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2020 All-22 Analysis: Buffalo Bills defensive tackle Vernon Butler

Were the Bills able to unlock the potential of the former Panther?

Vernon Butler’s career arc with the Carolina Panthers nestled him within the role of Shaq Lawson. A disappointing first-round pick who started to show flashes of promise at the end of his rookie contract—but not enough for his original team to re-sign him. When the Buffalo Bills signed Butler last year around this time I noted that I thought he had plenty of physical tools, versatility, and enough technique to be a really intriguing addition. The lack of consistent production worried me. So, in retrospect, were the Bills able to tap into Butler’s best this past season?


Play 1

If you’re looking at 2020 stats for Vernon Butler you’re gonna be disappointed. With 18 total tackles, five tackles for a loss (TFLs), two QB hits, and no sacks he fell short of the mark the Bills were hoping for. In 2019 he had seven TFLs, six sacks, and eight QB hits. He was a rotational piece for both teams. However, not all of the fault lies on Butler’s shoulders.

The Bills had Butler do a ton of different stuff, including plays like this where he’s hanging back to prevent the big gain. His lateral speed means he’s got Kyler Murray covered in two lanes in case of a scramble, and has a shot at tipping the pass.

Play 2

Not knowing much about Butler I did ponder if there was perhaps a motivation issue in Carolina. After watching him in a Bills uniform I’d like to put that to rest. Dude has a MOTOR. On this snap he starts off high in his stance and doesn’t get much push. He breaks right off and Murray probably feels lucky he was tackled before Butler got there.

Play 3

Butler deals with a lot of double teams. The shot to his side sealed this as a negative play for Butler. The initial contact looks to be a draw, but after the hit he gets pushed back.

Play 4

Let’s get to some positives. Butler isn’t trying to win a shoving match. He pops the arm up and breaks free and starts moving so fast it looks like Mason Cole (#52) is caught off guard. He gets a late pop in, which Butler survives well. Murray gets the pass off...barely.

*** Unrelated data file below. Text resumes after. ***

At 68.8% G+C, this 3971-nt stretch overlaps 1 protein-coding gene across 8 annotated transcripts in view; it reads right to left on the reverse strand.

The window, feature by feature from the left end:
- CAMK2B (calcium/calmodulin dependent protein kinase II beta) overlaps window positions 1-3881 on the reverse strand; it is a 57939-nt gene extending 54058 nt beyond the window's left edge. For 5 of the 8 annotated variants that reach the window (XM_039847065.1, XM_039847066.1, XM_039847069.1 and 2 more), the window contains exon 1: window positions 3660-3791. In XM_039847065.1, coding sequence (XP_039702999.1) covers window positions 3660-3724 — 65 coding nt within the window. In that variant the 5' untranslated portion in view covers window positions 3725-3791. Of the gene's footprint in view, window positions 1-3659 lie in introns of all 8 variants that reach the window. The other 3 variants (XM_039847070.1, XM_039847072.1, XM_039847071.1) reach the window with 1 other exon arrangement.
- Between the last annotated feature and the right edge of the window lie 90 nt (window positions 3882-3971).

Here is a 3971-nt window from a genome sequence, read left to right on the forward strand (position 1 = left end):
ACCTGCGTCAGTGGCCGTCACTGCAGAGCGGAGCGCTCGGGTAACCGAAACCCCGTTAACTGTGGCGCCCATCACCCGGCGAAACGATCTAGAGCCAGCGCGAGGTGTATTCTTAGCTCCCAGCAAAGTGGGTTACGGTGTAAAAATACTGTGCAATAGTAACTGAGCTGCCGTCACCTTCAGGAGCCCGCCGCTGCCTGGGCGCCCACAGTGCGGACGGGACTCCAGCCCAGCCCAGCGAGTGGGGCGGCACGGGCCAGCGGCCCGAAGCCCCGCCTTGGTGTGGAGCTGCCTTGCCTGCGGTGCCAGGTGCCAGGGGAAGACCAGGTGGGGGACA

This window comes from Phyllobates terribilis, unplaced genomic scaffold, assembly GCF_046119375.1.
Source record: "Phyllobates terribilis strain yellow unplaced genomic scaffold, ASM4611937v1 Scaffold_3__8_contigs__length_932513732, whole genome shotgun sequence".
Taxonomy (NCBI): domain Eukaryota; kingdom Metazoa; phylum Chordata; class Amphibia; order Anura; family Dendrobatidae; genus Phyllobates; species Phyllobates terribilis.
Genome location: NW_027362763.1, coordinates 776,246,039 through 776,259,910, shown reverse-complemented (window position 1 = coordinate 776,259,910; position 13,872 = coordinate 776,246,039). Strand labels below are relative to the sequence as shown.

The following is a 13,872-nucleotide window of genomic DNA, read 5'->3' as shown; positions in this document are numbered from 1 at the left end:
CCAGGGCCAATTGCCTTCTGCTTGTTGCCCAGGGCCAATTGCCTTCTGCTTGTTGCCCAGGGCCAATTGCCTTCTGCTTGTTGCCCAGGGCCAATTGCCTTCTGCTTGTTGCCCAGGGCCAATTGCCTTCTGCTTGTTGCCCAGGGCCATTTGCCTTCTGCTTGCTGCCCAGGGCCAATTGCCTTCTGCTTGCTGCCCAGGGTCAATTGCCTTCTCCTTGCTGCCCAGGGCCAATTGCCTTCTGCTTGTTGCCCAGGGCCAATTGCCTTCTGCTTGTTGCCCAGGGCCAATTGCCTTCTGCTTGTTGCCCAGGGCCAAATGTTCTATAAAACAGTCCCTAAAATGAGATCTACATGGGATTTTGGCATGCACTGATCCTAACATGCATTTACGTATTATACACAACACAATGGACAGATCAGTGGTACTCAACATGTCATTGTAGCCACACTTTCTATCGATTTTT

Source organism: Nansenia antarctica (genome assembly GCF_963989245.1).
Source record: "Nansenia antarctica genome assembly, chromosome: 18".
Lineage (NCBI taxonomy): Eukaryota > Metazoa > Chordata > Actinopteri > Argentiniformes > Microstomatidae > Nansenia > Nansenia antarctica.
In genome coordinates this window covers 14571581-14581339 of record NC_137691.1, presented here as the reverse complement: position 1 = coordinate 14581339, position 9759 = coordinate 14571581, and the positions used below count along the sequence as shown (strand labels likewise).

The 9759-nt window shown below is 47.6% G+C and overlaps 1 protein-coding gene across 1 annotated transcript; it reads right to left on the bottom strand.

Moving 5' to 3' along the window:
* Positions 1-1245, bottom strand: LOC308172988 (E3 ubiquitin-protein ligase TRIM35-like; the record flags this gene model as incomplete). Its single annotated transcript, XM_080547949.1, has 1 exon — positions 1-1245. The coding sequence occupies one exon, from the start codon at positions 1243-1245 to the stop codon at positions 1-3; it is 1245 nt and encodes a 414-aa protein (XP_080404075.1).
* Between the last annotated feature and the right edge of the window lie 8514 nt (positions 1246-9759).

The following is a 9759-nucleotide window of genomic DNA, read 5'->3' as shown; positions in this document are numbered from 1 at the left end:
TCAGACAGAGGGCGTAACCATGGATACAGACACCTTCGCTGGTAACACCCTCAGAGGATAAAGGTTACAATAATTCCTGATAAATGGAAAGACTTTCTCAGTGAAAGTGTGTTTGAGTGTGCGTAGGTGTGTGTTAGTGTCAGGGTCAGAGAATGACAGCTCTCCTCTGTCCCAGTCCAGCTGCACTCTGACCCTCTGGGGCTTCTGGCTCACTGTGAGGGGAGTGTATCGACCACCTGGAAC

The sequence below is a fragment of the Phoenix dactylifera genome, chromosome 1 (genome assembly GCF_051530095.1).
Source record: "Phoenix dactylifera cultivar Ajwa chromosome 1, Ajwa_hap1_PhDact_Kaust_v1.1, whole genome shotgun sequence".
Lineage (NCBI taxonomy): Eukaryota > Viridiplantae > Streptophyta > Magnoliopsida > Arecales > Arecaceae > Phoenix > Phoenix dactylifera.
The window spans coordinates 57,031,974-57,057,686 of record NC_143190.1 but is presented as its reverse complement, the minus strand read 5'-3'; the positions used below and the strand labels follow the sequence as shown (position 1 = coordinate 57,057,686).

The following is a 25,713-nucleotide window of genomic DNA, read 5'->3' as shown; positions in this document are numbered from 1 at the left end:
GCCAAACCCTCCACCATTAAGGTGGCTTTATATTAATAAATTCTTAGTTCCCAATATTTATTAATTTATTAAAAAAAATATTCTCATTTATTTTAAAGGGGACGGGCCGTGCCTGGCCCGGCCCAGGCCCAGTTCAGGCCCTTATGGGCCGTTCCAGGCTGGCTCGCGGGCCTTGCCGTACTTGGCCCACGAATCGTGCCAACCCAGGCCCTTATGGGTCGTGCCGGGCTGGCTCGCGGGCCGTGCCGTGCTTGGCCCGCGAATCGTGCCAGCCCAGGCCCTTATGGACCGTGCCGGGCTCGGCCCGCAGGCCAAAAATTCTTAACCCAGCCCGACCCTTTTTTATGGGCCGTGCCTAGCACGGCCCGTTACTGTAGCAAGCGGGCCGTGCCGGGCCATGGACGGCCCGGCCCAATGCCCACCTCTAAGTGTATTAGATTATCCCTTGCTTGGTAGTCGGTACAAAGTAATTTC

Play 5

Here’s another look at a double team without the pop from the side. He holds up relatively well. He’s pushed back but that’s hardly a rare outcome in this situation. Butler finishes strong, ripping Cole away to get in on the tackle.

Play 6

Butler does his best work on the finesse side of things. He doesn’t collapse this play, but there’s a compact swim to get past the hook I highlight in the GIF. That and some speed get him to the pile to help close things off for the running back. There’s no leg churning getting through that pile, and Butler’s presence is a big help.

Play 7

I’ve downplayed Butler’s strength and ability to push a good deal already. I’m not intending to say he can’t push. What I will say though is that when he does it’s plays like this one. The technique is excellent. Anything short of flawless technique though and Butler’s ability to drive forward falls off.

Play 8

You should know by now I like to end on a high note. Butler looks more like a defensive end than a defensive tackle here. He even times his hands well to disrupt the attempt to catch him.


Summary

Overall I’m betting I like Vernon Butler way more than most analysts. I am however unsure how the Buffalo Bills can best take advantage of his skillset. I came away from Vernon Butler film night thinking that his tool kit is far better suited to defensive end than tackle (hence my final play selection). His best attributes are agility, speed, and more finesse-based skills. He struggled to collapse the middle of the pocket, but did hold his ground relatively well on double teams. As such, to me Vernon Butler is a bit of an enigma.

He wouldn’t be the first big man at defensive end. Heck, the Bills even put him there once in a while. To illustrate why I’m left scratching my head though, let’s compare to other big man edge players. J.J. Watt is listed at 288 lbs. Buffalo’s prior super big man to also wear 94, Mario Williams tipped the scales at around 300 lbs. Vernon Butler is reportedly 330 lbs. You read that right. Now go watch Play 4 and Play 8 again.

Vernon Butler has plenty of talent though I think based on his 2020 results it’s a bit of a disappointing season. Part of that disappointment might be not being able to put him in the best position for success. Admittedly he’s a tough puzzle piece to add to the picture. If the call were mine to make would he stay in Buffalo? I love the idea of Butler as a sub-package player on obvious passing downs. I wouldn’t consider him a lock, but he’s the type of player where the wheels should be turning.

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